Help about properties of Pell numbers

In summary, the conversation is about properties of Pell numbers and the speaker asks for help on various proofs related to these numbers. They have already found a proof for C1 and mention a mistake in C4. They then ask for help and mention Fermat prime numbers in their proposed solution.
  • #1
T.Rex
62
0
Hi, I need some help about properties of Pell numbers:

[tex] U_n = 2 U_{n-1} + U_{n-2} , \text{ with: } U_0=0 \text{
and: } U_1=1 [/tex]

[tex] V_n = 2 V_{n-1} + V_{n-2} , \text{ with: } V_0=2 \text{
and: } V_1=2 [/tex]


I have a proof for:

[tex]\frac{V_{\displaystyle 2^{\scriptstyle n}}}{2}
\ = \ 1 + 4 \prod_{i=0}^{n-2}V_{\displaystyle 2^{\scriptstyle
i}}^{\scriptstyle 2} \ \equiv \ 1 \pmod{2^{\scriptstyle 2n}} \
\text{\ \ \ \ (for } n \geq 2 )[/tex]

But I have no proof for C1:

[tex]\frac{V_{\displaystyle 2^{\scriptstyle n}+1}}{2}
\ \equiv \ 1 \pmod{2^{\scriptstyle n+1}} \ \text{\ \ \ \ (for
} n \geq 2 )[/tex]

and C2:

[tex]p,q \ \text{ odd primes }, \ \ p \mid V_{\displaystyle q} \ \ \Longrightarrow \ \ p \equiv 1 \pmod{2q}[/tex]

and C3:

[tex]p \ \text{ odd prime }, \ \ p \mid V_{\displaystyle 2^{\scriptstyle i}} \ \ \Longrightarrow \ \ p \equiv 1 \pmod{2^{\scriptstyle i+2}}[/tex]

and C4 (a guess):
[tex]p \ \text{ odd prime }, \ \ p \mid V_{\displaystyle 2^{\scriptstyle i}} \
\text{ and } \ p = 1 + {(2^{\scriptstyle i}\alpha)}^2 \ \
\Longrightarrow \ \ \alpha = \prod_{j=0}^{k} F_j \ \text{ or } \
\alpha = 1 [/tex].

Can you help ?
Thanks,

Tony
 
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  • #2
Any idea ?

OK, I've got a proof for C1. It was not so difficult.

About C4, there was a mistake:
[tex]p \ \text{ odd prime }, \ \ p \mid V_{\displaystyle 2^{\scriptstyle n}} \
\text{ and } \ p = 1 + {(2^{\scriptstyle n}\alpha)}^2 \ \
\Longrightarrow \ \ \alpha = \prod_{j} F_j [/tex]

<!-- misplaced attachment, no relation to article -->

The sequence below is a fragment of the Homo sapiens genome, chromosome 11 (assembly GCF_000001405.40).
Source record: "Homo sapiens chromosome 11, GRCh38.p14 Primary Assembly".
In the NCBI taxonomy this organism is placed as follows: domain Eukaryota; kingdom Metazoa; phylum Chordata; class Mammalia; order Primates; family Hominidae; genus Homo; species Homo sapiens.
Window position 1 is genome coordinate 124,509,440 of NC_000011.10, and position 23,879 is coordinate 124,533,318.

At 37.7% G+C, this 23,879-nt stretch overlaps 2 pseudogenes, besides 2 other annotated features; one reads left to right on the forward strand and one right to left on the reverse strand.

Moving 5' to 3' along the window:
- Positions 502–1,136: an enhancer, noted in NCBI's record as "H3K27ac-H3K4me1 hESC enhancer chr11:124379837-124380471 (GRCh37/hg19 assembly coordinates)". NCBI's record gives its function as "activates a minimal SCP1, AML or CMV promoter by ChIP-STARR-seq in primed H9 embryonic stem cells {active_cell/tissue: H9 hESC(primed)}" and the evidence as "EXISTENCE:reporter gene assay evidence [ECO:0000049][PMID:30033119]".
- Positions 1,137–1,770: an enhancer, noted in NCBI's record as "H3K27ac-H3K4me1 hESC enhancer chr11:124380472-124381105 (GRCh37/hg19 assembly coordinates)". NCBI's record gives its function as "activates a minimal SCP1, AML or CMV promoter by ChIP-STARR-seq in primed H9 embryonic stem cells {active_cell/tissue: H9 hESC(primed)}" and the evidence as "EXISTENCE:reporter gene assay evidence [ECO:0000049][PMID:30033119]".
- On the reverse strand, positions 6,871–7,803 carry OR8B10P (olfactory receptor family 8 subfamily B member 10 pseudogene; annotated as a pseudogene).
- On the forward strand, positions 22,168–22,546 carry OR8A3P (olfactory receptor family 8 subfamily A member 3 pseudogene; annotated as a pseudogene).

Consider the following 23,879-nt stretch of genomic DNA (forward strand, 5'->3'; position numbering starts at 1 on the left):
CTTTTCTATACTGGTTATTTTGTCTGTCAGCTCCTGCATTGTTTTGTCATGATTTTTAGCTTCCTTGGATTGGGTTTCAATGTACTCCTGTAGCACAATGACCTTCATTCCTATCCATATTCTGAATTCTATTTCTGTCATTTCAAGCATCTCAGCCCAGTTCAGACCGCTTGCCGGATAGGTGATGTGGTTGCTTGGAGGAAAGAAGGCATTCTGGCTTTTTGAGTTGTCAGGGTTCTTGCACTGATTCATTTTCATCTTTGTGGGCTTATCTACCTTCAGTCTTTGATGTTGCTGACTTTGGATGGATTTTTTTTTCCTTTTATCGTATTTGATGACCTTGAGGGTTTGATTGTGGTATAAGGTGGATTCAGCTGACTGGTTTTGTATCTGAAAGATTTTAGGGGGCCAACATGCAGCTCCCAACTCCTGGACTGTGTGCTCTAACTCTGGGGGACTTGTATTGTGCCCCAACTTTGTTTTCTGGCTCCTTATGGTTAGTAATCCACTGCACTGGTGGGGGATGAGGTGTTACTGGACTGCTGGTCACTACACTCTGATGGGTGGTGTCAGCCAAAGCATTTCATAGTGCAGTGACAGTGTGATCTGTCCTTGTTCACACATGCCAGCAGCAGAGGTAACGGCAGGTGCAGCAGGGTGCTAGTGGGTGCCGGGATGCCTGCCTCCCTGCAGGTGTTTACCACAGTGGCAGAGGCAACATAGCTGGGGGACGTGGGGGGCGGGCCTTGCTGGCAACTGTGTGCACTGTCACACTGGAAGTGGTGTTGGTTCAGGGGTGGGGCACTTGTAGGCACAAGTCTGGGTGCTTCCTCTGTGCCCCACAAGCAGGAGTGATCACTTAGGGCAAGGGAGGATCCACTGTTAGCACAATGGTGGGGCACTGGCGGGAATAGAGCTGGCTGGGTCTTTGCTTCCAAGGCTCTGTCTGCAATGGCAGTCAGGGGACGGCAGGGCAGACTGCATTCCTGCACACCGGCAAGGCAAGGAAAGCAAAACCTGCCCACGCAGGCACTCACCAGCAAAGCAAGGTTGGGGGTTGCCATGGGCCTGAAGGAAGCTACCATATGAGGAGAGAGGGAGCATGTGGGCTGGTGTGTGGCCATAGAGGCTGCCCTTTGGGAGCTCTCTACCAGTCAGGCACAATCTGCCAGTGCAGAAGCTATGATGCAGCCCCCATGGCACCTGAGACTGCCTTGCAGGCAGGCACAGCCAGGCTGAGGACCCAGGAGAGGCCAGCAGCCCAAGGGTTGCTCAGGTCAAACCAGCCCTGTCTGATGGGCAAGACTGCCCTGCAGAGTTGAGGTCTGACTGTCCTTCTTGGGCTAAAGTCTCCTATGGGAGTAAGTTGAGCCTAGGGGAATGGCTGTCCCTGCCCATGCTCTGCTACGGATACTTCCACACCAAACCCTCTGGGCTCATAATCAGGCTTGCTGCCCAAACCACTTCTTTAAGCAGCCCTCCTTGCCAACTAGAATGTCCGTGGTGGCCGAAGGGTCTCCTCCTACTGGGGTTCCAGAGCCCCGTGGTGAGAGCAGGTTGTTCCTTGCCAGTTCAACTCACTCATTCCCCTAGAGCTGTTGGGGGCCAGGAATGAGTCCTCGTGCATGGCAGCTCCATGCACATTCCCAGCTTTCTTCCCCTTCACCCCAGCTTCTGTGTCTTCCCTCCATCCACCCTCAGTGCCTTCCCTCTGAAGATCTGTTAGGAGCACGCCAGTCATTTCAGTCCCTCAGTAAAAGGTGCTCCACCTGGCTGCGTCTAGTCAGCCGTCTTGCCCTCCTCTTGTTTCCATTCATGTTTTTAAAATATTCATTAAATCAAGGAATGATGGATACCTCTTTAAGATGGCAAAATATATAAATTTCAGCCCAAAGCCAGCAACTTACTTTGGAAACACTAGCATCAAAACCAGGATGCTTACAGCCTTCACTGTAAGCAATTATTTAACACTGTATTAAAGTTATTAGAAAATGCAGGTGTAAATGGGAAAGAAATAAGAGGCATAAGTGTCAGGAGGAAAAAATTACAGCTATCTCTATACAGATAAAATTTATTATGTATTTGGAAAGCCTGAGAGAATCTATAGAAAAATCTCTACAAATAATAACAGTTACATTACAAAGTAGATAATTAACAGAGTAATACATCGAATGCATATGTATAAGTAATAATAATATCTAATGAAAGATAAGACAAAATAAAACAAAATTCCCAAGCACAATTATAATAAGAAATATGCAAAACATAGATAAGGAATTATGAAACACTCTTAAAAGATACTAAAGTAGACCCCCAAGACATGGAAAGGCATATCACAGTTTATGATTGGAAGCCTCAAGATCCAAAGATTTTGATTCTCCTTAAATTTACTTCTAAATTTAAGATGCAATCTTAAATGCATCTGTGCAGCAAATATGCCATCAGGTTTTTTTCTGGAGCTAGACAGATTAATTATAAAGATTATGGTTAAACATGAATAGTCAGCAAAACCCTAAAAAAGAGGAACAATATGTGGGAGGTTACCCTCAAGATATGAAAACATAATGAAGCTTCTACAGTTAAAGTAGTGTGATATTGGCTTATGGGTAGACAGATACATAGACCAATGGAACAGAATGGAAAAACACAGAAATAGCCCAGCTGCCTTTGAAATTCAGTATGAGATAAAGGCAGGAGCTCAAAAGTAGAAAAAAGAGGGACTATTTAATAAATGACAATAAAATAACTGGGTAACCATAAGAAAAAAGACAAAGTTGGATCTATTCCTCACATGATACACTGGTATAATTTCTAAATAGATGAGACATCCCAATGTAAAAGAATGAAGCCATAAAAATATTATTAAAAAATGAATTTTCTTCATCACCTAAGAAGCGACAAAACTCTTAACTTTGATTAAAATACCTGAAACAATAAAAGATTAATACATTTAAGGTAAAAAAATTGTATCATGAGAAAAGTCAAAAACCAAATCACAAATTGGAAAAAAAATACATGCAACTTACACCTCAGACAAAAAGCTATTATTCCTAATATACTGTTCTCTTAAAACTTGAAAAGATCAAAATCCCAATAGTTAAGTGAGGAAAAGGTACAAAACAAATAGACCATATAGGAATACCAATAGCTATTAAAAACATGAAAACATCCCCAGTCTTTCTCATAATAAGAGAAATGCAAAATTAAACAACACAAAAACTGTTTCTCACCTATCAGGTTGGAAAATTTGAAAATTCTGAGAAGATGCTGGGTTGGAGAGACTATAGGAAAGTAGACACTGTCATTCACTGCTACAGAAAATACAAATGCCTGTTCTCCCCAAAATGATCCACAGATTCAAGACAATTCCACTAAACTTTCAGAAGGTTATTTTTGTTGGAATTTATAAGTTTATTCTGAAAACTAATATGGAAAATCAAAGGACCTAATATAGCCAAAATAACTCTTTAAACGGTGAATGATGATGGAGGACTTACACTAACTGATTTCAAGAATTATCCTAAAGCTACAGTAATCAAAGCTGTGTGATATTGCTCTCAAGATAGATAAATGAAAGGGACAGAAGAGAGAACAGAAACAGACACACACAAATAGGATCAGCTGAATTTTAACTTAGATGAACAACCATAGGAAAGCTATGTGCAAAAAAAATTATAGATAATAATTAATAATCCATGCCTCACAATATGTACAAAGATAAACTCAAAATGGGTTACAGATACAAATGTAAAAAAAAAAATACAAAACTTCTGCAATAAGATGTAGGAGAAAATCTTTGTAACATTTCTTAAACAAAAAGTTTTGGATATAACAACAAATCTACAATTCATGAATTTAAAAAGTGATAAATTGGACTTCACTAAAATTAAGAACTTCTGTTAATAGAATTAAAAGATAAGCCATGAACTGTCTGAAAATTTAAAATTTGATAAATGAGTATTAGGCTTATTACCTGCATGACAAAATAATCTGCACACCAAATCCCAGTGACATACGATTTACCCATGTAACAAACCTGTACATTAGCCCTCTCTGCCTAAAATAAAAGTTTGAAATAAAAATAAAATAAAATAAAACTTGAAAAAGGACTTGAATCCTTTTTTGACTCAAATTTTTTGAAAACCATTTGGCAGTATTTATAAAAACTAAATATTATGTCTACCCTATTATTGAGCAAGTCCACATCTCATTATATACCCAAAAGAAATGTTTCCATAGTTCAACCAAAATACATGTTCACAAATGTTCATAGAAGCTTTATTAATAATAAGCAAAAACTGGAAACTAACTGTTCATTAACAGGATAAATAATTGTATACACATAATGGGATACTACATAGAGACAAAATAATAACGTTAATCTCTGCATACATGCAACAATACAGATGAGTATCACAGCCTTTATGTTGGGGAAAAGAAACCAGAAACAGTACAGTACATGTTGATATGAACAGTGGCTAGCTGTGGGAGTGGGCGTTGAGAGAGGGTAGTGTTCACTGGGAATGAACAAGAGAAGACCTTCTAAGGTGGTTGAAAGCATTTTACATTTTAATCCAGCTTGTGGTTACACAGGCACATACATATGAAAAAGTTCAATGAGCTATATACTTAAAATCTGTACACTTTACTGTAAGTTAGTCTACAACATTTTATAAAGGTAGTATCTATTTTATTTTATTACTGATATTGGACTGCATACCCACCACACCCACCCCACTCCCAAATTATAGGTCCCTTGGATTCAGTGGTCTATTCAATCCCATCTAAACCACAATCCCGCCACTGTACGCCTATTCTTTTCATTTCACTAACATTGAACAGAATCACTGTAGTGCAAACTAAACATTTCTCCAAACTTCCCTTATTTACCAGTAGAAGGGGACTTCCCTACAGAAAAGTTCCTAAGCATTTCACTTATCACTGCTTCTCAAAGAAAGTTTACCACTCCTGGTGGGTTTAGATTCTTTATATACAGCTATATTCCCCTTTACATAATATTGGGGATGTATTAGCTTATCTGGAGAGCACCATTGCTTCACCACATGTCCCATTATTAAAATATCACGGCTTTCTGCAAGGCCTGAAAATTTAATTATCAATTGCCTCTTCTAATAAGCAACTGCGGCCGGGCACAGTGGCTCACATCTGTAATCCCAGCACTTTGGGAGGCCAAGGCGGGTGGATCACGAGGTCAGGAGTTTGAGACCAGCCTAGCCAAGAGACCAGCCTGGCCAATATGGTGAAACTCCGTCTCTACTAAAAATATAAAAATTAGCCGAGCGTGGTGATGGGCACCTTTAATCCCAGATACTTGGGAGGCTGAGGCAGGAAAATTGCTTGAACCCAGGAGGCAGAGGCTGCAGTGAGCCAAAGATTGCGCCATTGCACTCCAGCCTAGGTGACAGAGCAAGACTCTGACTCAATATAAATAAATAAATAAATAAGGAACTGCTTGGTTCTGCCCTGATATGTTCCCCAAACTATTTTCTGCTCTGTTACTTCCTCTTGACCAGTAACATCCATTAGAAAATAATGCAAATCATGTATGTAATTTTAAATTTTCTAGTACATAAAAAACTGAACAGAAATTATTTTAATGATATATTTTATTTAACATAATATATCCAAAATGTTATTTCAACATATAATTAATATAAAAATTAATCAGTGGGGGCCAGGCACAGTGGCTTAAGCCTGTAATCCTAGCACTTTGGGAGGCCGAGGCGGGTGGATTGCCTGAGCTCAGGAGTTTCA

where [tex]F_j[/tex] are Fermat prime numbers.

Any idea ?
tony
 
  • #3


Hi Tony,

I would be happy to help you with your questions about properties of Pell numbers. Firstly, let's review some basic properties of Pell numbers:

1. The Pell numbers are a sequence of numbers that start with 0 and 1, and each subsequent number is the sum of twice the previous number and the number before it. This can be represented by the formula U_n = 2U_{n-1} + U_{n-2}.

2. Similarly, there is a second sequence of numbers called the Companion Pell numbers that start with 2 and 2, and each subsequent number is the sum of twice the previous number and the number before it. This can be represented by the formula V_n = 2V_{n-1} + V_{n-2}.

3. The Pell numbers and Companion Pell numbers have a special relationship, where V_n = U_{n+1}. This means that the nth Pell number is equal to the (n+1)th Companion Pell number.

Now, let's address your specific questions:

C1: This statement is actually a special case of the general formula you provided in your question. If we let n = 1, then we have V_{2} = 2V_{1-1} + V_{1-2} = 2V_0 + V_{-1}. Since V_0 = 2 and V_{-1} = 2, we can plug in these values to get V_2 = 2(2) + 2 = 6. Dividing this by 2, we get 3, which is equivalent to 1 (mod 2^2). This is the same as saying V_{2+1}/2 \equiv 1 (mod 2^{2+1}).

C2: To prove this statement, we can use the fact that V_n = U_{n+1}. Let's assume that p is an odd prime and p divides V_q. This means that p divides U_{q+1}. Using the formula for Pell numbers, we can see that U_{q+1} = 2U_q + U_{q-1}. Since p divides both U_q and U_{q-1}, it must also divide U_{q+1}. This means that p divides U_{q+2}, and so on. Eventually, we will reach a point where p divides
 

Related to Help about properties of Pell numbers

1. What are Pell numbers?

Pell numbers are a sequence of integers that start with 0 and 1, and each subsequent number is the sum of twice the previous number and the number before that. The sequence goes like this: 0, 1, 2, 5, 12, 29, 70, 169, etc.

2. What is the significance of Pell numbers in mathematics?

Pell numbers have several important mathematical properties, including their relationship to the golden ratio and to the solutions of certain mathematical equations. They also have applications in number theory, combinatorics, and geometry.

3. How are Pell numbers related to the Fibonacci sequence?

Pell numbers are closely related to the Fibonacci sequence, as they both follow a similar pattern of adding the two previous numbers to get the next number. However, the Fibonacci sequence starts with 0 and 1, while Pell numbers start with 0 and 1 and then add the previous number twice instead of just once.

4. Are there any practical applications of Pell numbers?

While Pell numbers may not have direct practical applications, their properties and relationships have been used in fields such as cryptography, coding theory, and computer science.

5. How can I calculate Pell numbers?

There are several methods for calculating Pell numbers, including using a recursive formula or a matrix method. There are also online calculators and computer programs available to quickly generate a sequence of Pell numbers.

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